Why Safe Spaces Are The Wrong Spaces

We all strive to create spaces that promote productive discourse and educational opportunities. We look to create spaces that help people say whatever is on their mind without fear of judgment or repercussions. When we think of leadership, and our roles to create and promote change, that’s the first place that our minds go to.

But are these spaces really what is needed?

I have come to know the term “brave space” in three different opportunities in the past year. First, during the NGF this summer from a dear friend. The next, was while reading “Dare to Lead” by Brene Brown, and the last was during our most recent JewV’Nation retreat. This term might just be one my favorite ways to look at the work that we do. The Invitation to Brave Space poem by Mickey Scott Bey Jones reads:

Together we will create brave space
Because there is no such thing as a “safe space”
We exist in the real world
We all carry scars and we have all caused wounds.
In this space
We seek to turn down the volume of the outside world,
We amplify voices that fight to be heard elsewhere,
We call each other to more truth and love
We have the right to start somewhere and continue to grow.
We have the responsibility to examine what we think we know.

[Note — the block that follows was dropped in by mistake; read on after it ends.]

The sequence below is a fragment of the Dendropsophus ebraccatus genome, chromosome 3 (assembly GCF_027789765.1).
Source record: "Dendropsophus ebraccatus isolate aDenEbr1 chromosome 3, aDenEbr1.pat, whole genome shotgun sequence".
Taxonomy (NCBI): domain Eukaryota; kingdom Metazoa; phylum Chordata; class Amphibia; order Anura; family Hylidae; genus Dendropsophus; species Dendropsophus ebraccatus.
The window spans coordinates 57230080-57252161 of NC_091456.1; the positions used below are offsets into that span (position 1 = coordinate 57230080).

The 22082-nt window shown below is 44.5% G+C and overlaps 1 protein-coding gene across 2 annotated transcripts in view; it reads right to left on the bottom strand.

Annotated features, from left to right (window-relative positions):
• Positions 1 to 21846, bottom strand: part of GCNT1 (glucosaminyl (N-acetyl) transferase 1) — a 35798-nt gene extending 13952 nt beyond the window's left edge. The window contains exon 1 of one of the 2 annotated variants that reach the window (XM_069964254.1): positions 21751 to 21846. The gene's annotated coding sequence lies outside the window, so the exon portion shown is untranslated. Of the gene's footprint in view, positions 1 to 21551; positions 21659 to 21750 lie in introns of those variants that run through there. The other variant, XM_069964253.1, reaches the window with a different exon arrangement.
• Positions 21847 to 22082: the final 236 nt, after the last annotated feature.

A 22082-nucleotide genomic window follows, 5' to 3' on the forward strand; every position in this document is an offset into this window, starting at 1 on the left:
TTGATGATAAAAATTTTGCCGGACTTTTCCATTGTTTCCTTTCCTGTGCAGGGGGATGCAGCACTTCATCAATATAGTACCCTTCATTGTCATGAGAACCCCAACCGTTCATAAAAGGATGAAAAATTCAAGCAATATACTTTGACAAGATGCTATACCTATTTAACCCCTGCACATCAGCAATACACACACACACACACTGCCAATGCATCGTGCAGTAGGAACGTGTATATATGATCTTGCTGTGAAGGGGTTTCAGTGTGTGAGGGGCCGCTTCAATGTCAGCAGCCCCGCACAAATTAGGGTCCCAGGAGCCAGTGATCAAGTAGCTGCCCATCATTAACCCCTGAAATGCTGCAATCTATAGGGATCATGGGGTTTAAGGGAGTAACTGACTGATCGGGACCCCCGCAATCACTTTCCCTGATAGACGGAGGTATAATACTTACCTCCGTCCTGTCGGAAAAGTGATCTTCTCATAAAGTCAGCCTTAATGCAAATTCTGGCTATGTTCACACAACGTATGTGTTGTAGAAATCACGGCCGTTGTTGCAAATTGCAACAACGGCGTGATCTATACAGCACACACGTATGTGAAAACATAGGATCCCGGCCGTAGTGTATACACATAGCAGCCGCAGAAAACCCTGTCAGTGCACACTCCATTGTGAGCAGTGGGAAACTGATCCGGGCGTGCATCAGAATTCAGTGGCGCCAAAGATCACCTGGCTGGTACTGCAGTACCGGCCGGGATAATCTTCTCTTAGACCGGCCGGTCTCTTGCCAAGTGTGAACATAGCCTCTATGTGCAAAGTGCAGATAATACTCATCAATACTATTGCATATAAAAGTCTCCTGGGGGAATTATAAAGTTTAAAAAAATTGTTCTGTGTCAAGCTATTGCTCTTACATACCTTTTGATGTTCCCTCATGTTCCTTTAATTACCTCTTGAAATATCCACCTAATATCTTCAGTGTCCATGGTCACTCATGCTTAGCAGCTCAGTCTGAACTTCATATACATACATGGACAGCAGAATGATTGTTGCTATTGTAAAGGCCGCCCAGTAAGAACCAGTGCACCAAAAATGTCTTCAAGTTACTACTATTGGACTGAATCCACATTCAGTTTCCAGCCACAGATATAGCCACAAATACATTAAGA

We will not be perfect.
This space will not be perfect.
It will not always be what we wish it to be
It will be our brave space together,
We will work on it side by side

I think it’s safe to say that this poem changed my whole perspective on life and the work that we do. I am a Social Worker, so I always looked to create a safe space for my clients when creating a therapeutic environment. Or when I worked on leadership development, the main goal was to make my students and colleagues feel safe in the room and encourage them to speak up. But after reading this poem, and looking back at everything I accomplished during 2019, It all started to make sense.

The world today is plagued with the same arguments of should we/shouldn’t we discuss certain issues in order to avoid confrontation. Just yesterday, as we celebrated Martin Luther King Jr’s work to promote love and equality, you could scroll through social media to find quote after quote about ending hate and promoting peace. However, for most of the people posting these, I noticed that this is the only “political” statement they make throughout the year. I applaud everyone who chooses to share MLK Jr’s message of hope, as it is words to live by, but why *just* yesterday?. The answer is that yesterday was a “safe” date, or a “safe” space. Although appropriate (and I am grateful to all who choose to share the message), many people did it yesterday because they would not be questioned or confronted for their political opinions; because the day was designed to be a day where we celebrate equality. Whereas, the rest of the year, we must mind what kind of political message we share as to not engage in confrontation that will most likely result in circling around one topic, probably plagued with insults due to lack of arguments left.